Mainstream publications are hardly exempt from the debate. Dozens of publications, including TIME and Newsweek, used paparazzi shots to illustrate their stories on the tragedy last week. A news photo of Diana's two sons glimpsed inside a car after her death--a shot that could easily be regarded as intrusive--ran even in the sober New York Times. Though editors and publishers say clear-cut rules are hard to set, the tragedy has heightened their sensitivity to the issue. "You have to exercise judgment when you know competitive forces are going to exercise less judgment and less taste," says Mort Zuckerman, publisher of the New York Daily News. In a letter to readers in this week's PEOPLE (published by Time Inc.), managing editor Carol Wallace writes that decisions on whether or not to use paparazzi photos are made "on a case-by-case basis, weighing the news value of a picture against a story subject's right to peace and privacy."
Such self-policing is unlikely to satisfy the paparazzi's sharpest critics. California legislators like Tom Hayden are planning to introduce legislation to curb paparazzi exploits, such as requiring photographers to maintain a certain distance from their subjects. Such laws, however, might have a tough time passing constitutional muster because of the threat they pose to freedom of the press. (Not to mention the freedom of any grandmother at Disney World to snap pictures of a famous person who passes by.) Legal experts point out, moreover, that most abuses can be dealt with by current criminal laws (against trespassing and assault, for example) or by civil lawsuits, as Jacqueline Onassis brought when she won injunctions against photographer Ron Galella.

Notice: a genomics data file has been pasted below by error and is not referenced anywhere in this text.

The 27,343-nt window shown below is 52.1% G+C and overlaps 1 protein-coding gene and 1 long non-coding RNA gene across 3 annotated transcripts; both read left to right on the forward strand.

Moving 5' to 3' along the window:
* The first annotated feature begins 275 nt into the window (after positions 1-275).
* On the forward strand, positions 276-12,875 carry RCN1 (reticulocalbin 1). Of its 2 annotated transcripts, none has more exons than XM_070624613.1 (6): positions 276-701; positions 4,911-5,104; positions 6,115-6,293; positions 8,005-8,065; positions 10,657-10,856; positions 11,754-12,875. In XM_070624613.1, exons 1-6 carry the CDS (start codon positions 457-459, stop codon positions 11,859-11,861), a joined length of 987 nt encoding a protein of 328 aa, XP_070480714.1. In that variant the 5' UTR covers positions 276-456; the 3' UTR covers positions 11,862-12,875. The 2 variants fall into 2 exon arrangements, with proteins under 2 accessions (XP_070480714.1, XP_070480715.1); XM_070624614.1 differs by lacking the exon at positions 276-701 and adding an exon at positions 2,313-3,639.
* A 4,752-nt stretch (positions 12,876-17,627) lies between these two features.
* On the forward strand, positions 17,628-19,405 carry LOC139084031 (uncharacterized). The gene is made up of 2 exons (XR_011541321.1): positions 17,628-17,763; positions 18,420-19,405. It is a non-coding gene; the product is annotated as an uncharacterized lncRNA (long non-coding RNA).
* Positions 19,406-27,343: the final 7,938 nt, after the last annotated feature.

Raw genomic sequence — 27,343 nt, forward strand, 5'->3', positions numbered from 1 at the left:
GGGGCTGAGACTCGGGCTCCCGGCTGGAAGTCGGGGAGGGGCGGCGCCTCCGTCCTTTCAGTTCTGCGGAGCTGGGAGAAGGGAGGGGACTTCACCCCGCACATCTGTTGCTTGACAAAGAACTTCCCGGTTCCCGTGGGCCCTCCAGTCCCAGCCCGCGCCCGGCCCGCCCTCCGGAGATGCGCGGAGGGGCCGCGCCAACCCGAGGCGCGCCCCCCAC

Both legislation and self-regulation have been tried overseas, with mixed results. A French law enacted in 1970 allows the courts to punish press actions that are deemed an "assault on intimacy or privacy." Actress Isabelle Adjani used the law to win a judgment against the tabloid Voici in 1995 for running photos taken without her permission. Still, French paparazzi are widely perceived to be among the world's most brazen. In Britain, meanwhile, the Press Complaints Commission, established in 1991, has drawn up a code of practice to prevent invasive press tactics. Though hard to enforce, the rules have succeeded in removing at least some paparazzi shots from the raucous British tabloids.
The campaign against paparazzi has its dangers. Almost by definition, journalism involves some measure of intrusion--investigating matters that the subject would rather not be publicized. In covering Hollywood, moreover, journalists must battle a sophisticated armada of publicists, who seek to manage every jot and tittle of media coverage of their client. "The paparazzi have become more aggressive because celebrities and their publicists have got so controlling," says Steve Sands, a New York City-based celebrity photographer.
Nor are the stars above using the paparazzi for their own purposes. When the Kennedy family gathered for a family outing in Hyannis Port, Mass., two weeks ago, photographers snapped pictures of the happy clan playing touch football. Far from shooing away the nosy cameras, the family clearly welcomed the coverage as a chance to let the world see their togetherness in the wake of recent family troubles. Then there are the people who buy the newspapers and watch the TV shows that keep the paparazzi in business. These consumers of celebrity news got lectured last week by those same celebrities for not curbing their appetites. They may yet listen. But for now, they are too busy paying their last respects to the biggest celebrity of all.